Milton Meltzer

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The next thing to slave labor, Chinese workers were imported by the thousands to build the Western end of the transcontinental railroad. They were paid less than whites and worked longer hours (twelve a day), were forcibly prevented from leaving and exposed to avalanches, explosives, and other dangers which killed 1200 (ten percent) of them during the project…. [In The Chinese Americans] Meltzer reveals all this with proper force…. Meltzer's own memories of childhood rhymes (of the "chinky chinky chinaman" variety) occasions a patient lecture on racial stereotypes in very simple terms before he takes Chinese American history up to today's sweatshops and tongs and the need, again, for alliance with others working for equality. Written for easy assimilation, but with no loss of impact and a contained indignation that gives it an edge over other entries at this level. (pp. 80-1)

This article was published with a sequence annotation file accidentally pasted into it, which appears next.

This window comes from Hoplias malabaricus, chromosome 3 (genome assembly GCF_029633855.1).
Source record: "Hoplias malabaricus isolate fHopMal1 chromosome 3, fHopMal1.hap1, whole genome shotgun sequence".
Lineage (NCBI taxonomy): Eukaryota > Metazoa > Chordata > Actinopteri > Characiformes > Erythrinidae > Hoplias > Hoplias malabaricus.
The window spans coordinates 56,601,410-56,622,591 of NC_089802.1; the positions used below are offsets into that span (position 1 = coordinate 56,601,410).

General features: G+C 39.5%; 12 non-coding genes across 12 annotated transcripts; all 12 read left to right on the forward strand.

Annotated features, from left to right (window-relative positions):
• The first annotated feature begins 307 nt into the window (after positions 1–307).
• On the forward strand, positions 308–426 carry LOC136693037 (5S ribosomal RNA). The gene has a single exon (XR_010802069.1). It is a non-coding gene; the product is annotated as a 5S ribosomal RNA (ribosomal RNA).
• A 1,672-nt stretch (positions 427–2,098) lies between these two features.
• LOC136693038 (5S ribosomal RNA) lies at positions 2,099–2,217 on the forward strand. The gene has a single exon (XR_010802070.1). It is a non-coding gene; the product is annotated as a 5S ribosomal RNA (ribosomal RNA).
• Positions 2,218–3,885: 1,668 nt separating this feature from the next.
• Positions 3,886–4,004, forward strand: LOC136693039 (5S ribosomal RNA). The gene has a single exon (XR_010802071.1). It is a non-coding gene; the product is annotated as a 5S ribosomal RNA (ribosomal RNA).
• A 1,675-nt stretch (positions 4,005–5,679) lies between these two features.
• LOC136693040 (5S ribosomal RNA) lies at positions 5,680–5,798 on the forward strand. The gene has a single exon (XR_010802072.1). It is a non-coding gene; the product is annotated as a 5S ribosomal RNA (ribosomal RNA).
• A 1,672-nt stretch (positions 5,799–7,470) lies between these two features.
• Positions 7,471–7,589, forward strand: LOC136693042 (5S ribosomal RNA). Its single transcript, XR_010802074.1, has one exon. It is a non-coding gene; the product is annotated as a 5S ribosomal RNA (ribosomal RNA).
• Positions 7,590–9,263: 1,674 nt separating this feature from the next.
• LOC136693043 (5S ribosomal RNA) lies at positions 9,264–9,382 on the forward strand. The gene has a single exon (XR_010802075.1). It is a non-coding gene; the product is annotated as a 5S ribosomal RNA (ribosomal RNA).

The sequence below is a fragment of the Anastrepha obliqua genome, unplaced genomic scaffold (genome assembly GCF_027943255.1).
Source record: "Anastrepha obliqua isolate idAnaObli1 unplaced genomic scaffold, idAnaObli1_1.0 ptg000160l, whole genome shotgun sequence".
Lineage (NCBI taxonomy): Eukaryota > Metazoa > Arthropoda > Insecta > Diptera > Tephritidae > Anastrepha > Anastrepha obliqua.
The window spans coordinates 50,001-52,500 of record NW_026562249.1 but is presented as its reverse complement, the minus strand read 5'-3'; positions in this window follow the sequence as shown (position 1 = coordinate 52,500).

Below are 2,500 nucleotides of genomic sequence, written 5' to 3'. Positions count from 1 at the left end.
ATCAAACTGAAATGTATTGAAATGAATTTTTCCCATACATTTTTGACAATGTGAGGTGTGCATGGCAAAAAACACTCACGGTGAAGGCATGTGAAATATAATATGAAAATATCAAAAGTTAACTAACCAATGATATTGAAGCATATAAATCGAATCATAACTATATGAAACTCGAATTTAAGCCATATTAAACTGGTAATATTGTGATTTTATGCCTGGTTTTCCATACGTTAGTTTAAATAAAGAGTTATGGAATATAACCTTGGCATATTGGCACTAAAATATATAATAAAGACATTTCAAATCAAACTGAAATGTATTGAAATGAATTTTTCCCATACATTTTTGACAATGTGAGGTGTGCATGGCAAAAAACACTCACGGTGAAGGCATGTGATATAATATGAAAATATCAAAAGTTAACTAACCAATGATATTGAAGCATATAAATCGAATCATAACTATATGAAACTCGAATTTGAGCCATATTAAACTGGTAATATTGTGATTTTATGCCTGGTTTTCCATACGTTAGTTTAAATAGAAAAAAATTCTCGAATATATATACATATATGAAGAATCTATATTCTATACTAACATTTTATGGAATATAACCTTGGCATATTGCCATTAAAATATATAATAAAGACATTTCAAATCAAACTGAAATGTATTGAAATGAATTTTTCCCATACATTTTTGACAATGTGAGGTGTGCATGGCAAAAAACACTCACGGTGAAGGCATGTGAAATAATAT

A review of "The Chinese Americans," in Kirkus Reviews (copyright © 1981 The Kirkus Service, Inc.), Vol. XLIX, No. 2, January 15, 1981, pp. 80-1.

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